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Vascular Care From the Heart
Dr. Vishal (Vic) Bahal shares his expert knowledge of chronic vein disease and varicose veins so that potential patients can recognize the signs and receive alleviating treatment sooner. 

by Carly Murray

Dr. Vishal (Vic) Bahal, FACC, FASE, RPVI, a triple-board certified, non-invasive cardiologist, urges people who are potentially suffering from varicose veins (venous insufficiency) to confide in a trusted cardiovascular specialist for a diagnosis and a treatment plan. With 21 years of experience in all aspects of cardiovascular care, he is expanding his services to help people all over New Jersey.

Dr. Bahal spearheads Advanced Cardiology of South Jersey, which carries a trustworthiness and esteem befitting the certified Vein Center of Excellence’s higher standard of care, and recently spoke with Suburban Family to spread education and awareness about better vein health. 

Q: What is venous insufficiency?

A: The veins take blood south to north, and if it goes south to north and leaks back, that's called vein reflux, also called vein insufficiency. Vein insufficiency is more common than heart disease, than stroke, atrial fibrillation, congestive heart failure and peripheral arterial disease. It's actually endemic in America right now. The reason it's so common is that doctors don't often ask questions to patients like: “How do your legs feel? Do your legs cramp up? Do they ache, do they swell, are they sore?” The signs of venous insufficiency would be leg cramping, heaviness, fatigue, aching, swelling, restless legs and itching, to name a few.

Q: Are there any factors that result in an increased risk for chronic vein disease?

A: The risk factors are as follows: obesity, anybody who's had pregnancies in the past, anybody who has a trauma to their legs, family history of vein disease or previous DVT [deep vein thrombosis]. Certain occupations predispose you to venous insufficiency, including people who stand on their feet a lot like retail clerks, teachers, lawyers, correction officers, or anybody who sits for prolonged periods of time with their legs down, such as secretaries and truck drivers. … If they have any cramping, tingling, numbness in the leg, you have to do what's called a venous reflux test, which is a 30-minute test we do all the time in our office.

Q: What does this test entail?

A: It’s a non-invasive test, we put cuffs on their legs and, through the aid of ultrasound, we can detect if it’s venous insufficiency. The patient is told to hydrate and to avoid caffeine prior to the test.

Q: What treatment is available, and what factors determine how you proceed?

A: If they have significant venous reflux, typically we will do conservative therapy with leg elevation, weight loss and compression stockings for ideally 90 days. If these conservative measures fail, we do a radiofrequency vein ablation, minimally invasive procedure. There is no downtime, there are no stitches, it takes about 20 minutes to do and it's done in my office in a sterile fashion often covered by insurance companies. The patient is free to go to work the same day or the following day.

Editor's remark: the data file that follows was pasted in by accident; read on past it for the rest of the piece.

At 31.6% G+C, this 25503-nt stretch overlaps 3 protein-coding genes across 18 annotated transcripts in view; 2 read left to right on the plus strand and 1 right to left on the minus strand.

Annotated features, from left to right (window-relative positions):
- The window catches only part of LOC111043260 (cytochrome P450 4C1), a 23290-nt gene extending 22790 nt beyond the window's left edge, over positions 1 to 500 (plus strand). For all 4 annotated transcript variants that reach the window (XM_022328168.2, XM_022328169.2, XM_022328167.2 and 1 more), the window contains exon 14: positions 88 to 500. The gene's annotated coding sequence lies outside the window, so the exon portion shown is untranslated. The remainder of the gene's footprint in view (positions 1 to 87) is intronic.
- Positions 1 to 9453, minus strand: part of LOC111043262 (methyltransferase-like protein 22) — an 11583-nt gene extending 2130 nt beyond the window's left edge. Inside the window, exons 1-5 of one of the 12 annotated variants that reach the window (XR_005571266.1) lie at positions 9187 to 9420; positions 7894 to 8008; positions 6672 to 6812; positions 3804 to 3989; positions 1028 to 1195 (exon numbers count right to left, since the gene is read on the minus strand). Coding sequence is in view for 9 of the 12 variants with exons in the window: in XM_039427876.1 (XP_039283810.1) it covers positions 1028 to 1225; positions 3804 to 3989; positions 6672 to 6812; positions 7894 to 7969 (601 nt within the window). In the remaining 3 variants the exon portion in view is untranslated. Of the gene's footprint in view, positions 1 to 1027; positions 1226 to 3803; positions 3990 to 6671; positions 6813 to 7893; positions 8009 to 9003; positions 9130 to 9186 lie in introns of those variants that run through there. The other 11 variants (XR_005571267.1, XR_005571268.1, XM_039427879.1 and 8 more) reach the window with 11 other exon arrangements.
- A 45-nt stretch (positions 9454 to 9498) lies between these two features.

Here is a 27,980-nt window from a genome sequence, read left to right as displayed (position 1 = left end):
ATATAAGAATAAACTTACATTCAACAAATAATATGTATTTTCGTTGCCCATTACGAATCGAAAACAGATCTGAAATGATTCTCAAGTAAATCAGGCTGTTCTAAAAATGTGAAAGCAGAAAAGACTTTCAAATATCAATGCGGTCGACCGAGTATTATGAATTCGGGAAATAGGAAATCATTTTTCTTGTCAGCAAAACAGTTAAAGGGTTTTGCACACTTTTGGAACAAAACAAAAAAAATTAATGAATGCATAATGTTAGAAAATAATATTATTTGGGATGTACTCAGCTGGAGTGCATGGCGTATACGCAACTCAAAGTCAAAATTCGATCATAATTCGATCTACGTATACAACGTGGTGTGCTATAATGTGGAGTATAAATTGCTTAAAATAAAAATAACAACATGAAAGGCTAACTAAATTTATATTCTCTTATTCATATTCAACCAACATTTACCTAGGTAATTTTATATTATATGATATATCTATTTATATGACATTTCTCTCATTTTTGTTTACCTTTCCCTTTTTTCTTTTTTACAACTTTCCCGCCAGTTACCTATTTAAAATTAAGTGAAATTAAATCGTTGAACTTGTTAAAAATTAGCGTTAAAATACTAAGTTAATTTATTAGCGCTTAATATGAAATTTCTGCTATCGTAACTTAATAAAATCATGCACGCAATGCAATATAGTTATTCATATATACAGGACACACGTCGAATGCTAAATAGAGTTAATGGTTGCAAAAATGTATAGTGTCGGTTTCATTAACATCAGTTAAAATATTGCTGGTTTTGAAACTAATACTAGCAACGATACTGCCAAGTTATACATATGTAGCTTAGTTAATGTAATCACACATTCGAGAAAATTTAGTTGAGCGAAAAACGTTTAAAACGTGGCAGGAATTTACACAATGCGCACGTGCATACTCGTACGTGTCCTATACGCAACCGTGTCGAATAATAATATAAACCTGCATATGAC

There's no incision, no stitches, really no blood loss either—minimal to no blood loss. We basically go above the knee, we numb it up, and we put a little IV there; we call that a sheath. The radiofrequency catheter is floated into the bad refluxing vein. Then we take pictures and measurements, and then we numb up the vein and we deliver radiofrequency heat energy and we can seal the bad vein. Blood will then go through healthy veins, thereby alleviating all those symptoms mentioned. 

Symptomatic relief is often seen within days to weeks or months; everyone is very individualized. At the end of the procedure, the catheter is removed, the sheath is removed, we put on a Band-Aid and we put on an ace bandage wrap for 48 hours. The patient returns after 48 hours to do a post-ablation ultrasound check and then the wrap is discarded. The patient often won’t need compression stockings anymore because the symptoms are totally gone. If they have it on the other leg, we wait about a week or two and then we do the other leg in the same fashion. 

However, if you have vein reflux or vein insufficiency below the knees, we do what's called Varithena, which is a painless procedure that seals off the vein by using foam. Varithena is typically reserved for tortuous veins or for venous reflux that is below the knees. Varithena foam therapy takes about 10 to 15 minutes, is minimally invasive, no stitches, no incision, no downtime, [and it’s] often covered by insurers.

The procedure is about 99% successful, and it cures the problem. The veins rarely reopen—if they're done right the first time. The practice also offers cosmetic sclerotherapy which is quick and painless to get rid of unsightly spider veins. In this procedure a substance called polidocanol is injected to get rid of the spider veins.

Q: How soon after experiencing initial signs should a person see a doctor?

A: Once people have these symptoms—and this is under-diagnosed, under-tested and under-treated—they should contact the office right away. We do imaging five days a week, and we tell them to hydrate well before they come in, and don't take water pills if you're on any, don't have caffeine that morning because we want you hydrated. Then we do the half-hour venous insufficiency test in my office ... Therapy is tailored towards findings, and customized. 

Advanced Cardiology of South Jersey
4 Burton Lane Suite 100, Mullica Hill, N.J.
(856) 241-3838

Published (and copyrighted) in Suburban Family Magazine, Volume 14, Issue 4.
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